At the premiere last night, Judd Apatow introduced you by saying that you stood out after a whole bunch of meetings with other directors. How did you show them that that you were the right kind of monster for Pee-wee Herman?

That's a good way to put it! I basically went it and talked about the script and jokes. I didn't talk about the visual work that much. I didn't do what a lot of directors do and "paint the picture," which I think is really so boring. I just basically...I'm a writer too, so I said here's my issues with the script and here's the way I think the script should be pushed. So I pitched a bunch of different joke ideas and Paul [Reubens] asked if these jokes were set in stone and I said of course not. I'm here to make your movie great. But this is where I would push it. I don't think this part of the script works. I think we can eliminate this whole line and focus on this one issue. It worked. It was clearly what Judd and Paul and Paul [Rust] were feeling.

Sometimes you need that other person to come into a project and say "Remove that chair" and they do and the room looks amazing! They've been in the room the whole time and you're like "Why don't you just put the TV over there?" Sometimes, you need that and I think I was the right voice and the right jokester, the right prankster, to fit into both of those worlds. Because Pee-wee's world and Judd's world are opposite in many ways and I would be the opposite of both of them in many ways. You can see the connections.

pee-wee's big holiday john lee interview

It's interesting you bring up these changes. One of the things I like about this movie is that it feels fresh and new instead of just relying on pure nostalgia. It's not a retread.

Nostalgia is just inherent to the thing. So what I tried to invoke...I tried to make this movie more emotional than the other movies. It's in the script, but we really pushed that in production. That's what the other movies don't have. That's what the kids' show doesn't have, because it's a kids' show. I wanted to evoke the feeling of nostalgia without it being nostalgic. I wanted you to get back to that innocent feeling and remember, oh right, this is why we love Pee-wee Herman. Because he's this perfectly sweet, loving, little devil. He just gets to be a child and act nasty but funny. It's not mean. You're one hundred percent right that there's nothing mean about it, but there is something a little anarchic about it. It's just a level of how much anarchy can you push.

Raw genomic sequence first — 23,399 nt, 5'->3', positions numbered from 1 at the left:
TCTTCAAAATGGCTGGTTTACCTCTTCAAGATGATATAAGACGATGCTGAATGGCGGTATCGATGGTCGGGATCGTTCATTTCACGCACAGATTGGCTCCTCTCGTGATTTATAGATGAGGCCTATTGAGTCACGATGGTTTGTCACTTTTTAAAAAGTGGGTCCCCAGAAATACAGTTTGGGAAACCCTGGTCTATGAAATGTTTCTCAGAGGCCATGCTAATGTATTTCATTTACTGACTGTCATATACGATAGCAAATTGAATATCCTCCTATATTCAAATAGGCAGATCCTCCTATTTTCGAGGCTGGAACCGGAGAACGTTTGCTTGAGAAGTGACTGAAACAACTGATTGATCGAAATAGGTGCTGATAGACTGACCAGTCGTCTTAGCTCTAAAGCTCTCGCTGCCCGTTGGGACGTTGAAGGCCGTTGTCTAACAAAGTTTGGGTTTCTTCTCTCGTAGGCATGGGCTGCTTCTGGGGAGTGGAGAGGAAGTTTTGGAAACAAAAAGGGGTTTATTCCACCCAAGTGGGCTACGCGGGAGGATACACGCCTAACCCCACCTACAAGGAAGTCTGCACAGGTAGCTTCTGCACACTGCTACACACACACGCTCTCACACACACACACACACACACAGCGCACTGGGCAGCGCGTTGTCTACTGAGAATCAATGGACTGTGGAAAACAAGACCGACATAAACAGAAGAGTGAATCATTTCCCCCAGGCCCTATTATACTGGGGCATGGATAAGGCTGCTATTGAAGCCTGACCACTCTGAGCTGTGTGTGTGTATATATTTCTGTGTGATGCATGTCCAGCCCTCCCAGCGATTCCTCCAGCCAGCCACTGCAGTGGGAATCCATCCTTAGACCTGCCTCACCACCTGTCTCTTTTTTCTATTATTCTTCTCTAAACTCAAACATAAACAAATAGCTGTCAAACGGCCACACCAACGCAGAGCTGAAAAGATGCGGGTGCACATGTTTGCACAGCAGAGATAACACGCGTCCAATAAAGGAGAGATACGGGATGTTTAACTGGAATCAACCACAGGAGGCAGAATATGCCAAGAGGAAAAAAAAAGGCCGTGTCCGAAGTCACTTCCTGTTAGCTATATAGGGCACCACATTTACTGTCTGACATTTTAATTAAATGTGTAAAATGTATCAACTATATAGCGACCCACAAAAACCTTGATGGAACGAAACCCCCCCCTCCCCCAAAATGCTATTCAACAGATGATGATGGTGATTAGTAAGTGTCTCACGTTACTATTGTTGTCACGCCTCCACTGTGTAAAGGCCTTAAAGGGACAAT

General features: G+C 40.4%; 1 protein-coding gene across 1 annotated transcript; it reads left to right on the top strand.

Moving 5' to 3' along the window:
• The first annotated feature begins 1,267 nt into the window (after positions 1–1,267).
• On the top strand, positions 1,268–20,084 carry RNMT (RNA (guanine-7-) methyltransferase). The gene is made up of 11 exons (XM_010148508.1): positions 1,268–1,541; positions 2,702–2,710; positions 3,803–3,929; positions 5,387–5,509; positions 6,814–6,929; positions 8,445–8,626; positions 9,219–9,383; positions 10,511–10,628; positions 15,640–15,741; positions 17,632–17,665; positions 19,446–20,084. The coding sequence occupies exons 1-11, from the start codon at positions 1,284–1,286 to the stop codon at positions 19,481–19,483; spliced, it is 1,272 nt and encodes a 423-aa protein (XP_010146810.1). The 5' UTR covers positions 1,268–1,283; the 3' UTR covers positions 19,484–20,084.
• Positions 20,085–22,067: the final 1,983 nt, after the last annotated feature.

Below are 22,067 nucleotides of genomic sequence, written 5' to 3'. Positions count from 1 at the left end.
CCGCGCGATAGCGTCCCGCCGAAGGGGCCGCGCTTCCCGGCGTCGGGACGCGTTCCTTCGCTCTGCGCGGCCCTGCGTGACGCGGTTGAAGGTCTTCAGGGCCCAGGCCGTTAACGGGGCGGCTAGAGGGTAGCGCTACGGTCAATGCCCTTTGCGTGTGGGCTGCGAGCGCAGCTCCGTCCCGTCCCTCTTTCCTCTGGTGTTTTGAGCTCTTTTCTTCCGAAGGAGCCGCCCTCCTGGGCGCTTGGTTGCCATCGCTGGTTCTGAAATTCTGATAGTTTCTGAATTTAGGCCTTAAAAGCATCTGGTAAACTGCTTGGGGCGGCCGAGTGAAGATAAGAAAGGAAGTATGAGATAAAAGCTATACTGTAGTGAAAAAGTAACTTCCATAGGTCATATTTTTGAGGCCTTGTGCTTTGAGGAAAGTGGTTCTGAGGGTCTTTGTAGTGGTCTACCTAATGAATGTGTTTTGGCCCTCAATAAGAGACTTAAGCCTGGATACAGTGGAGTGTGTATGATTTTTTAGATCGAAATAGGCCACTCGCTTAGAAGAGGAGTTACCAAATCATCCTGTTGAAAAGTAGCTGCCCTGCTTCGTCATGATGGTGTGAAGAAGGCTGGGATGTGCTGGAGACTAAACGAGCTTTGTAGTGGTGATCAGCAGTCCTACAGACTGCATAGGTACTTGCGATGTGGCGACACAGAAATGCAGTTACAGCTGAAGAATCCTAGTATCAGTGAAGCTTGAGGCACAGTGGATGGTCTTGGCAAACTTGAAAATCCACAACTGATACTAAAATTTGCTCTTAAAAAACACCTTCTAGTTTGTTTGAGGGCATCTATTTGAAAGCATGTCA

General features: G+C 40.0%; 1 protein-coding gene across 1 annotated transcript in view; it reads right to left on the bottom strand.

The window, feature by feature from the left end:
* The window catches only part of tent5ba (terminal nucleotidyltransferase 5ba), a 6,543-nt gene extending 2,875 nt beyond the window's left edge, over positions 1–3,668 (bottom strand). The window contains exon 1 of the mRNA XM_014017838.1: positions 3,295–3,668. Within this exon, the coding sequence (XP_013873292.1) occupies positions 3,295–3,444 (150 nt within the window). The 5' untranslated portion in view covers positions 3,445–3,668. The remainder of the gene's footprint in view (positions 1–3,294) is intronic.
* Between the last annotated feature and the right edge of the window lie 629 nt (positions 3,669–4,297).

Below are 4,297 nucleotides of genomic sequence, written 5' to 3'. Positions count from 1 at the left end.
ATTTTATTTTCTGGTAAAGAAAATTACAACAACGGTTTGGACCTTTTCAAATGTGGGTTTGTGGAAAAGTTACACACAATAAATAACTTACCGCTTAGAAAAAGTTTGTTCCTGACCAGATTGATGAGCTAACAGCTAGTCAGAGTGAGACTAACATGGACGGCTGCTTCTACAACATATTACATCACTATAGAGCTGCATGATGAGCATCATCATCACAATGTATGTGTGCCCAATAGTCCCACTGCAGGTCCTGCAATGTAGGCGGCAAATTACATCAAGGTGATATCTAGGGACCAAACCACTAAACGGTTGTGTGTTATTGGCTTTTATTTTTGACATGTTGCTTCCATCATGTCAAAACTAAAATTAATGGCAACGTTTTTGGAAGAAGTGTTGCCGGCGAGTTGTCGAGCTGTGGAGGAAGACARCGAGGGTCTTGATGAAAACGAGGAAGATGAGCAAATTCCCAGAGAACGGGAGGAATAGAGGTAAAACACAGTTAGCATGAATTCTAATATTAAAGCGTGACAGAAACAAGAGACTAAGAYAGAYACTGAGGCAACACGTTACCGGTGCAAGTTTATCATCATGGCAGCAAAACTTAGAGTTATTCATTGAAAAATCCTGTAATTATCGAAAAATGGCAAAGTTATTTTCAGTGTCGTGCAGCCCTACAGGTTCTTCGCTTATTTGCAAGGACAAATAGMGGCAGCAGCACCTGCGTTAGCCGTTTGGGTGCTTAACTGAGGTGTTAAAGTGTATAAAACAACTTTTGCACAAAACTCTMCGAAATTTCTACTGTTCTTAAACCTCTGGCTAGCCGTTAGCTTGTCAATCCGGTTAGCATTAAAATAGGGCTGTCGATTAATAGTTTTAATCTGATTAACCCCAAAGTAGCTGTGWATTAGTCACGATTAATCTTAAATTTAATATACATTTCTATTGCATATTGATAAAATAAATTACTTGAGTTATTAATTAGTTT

I'm happy you said that, because I didn't want this to be a throwback because I think so many people will compare it to a throwback and I specifically didn't want to do a few things that his movies have done before and he's done before. Just so it won't be "Oh, it's the one we love and used to love and isn't that fun. You know, it makes me want to go watch the other ones." If I did that...then why did we even make this movie? You want [people] to go like "Oh, this one has a different feel! I want to watch that Pee-wee Herman and not the other Pee-wee Herman." They all have different reasons and purposes. That's a subtle distinction, but it seems like people and fans are picking up on it. People who know the different levels of Pee-wee are understanding it.

Did you steadfastly avoid the previous movies and the show? Did you specifically choose certain elements to not use?

I avoided claymation, for example, which I'm sure fans are going to be upset about. They so much relate that with Pee-wee, but it's also such a Tim Burton thing. I've done a lot of animation work, but I didn't want to do that because that would be too much of a throwback to another time. I didn't want to have Let's Share talk or the phone talk, because that's for the kids' show and you have to do that when you're making a kids' show. There were definitely decisions to step out of the big, giant spotlight of Pee-wee's Big Adventure because that's a giant, iconic movie and Tim Burton is a giant, iconic filmmaker. I can only scooch to the side to avoid that big shadow.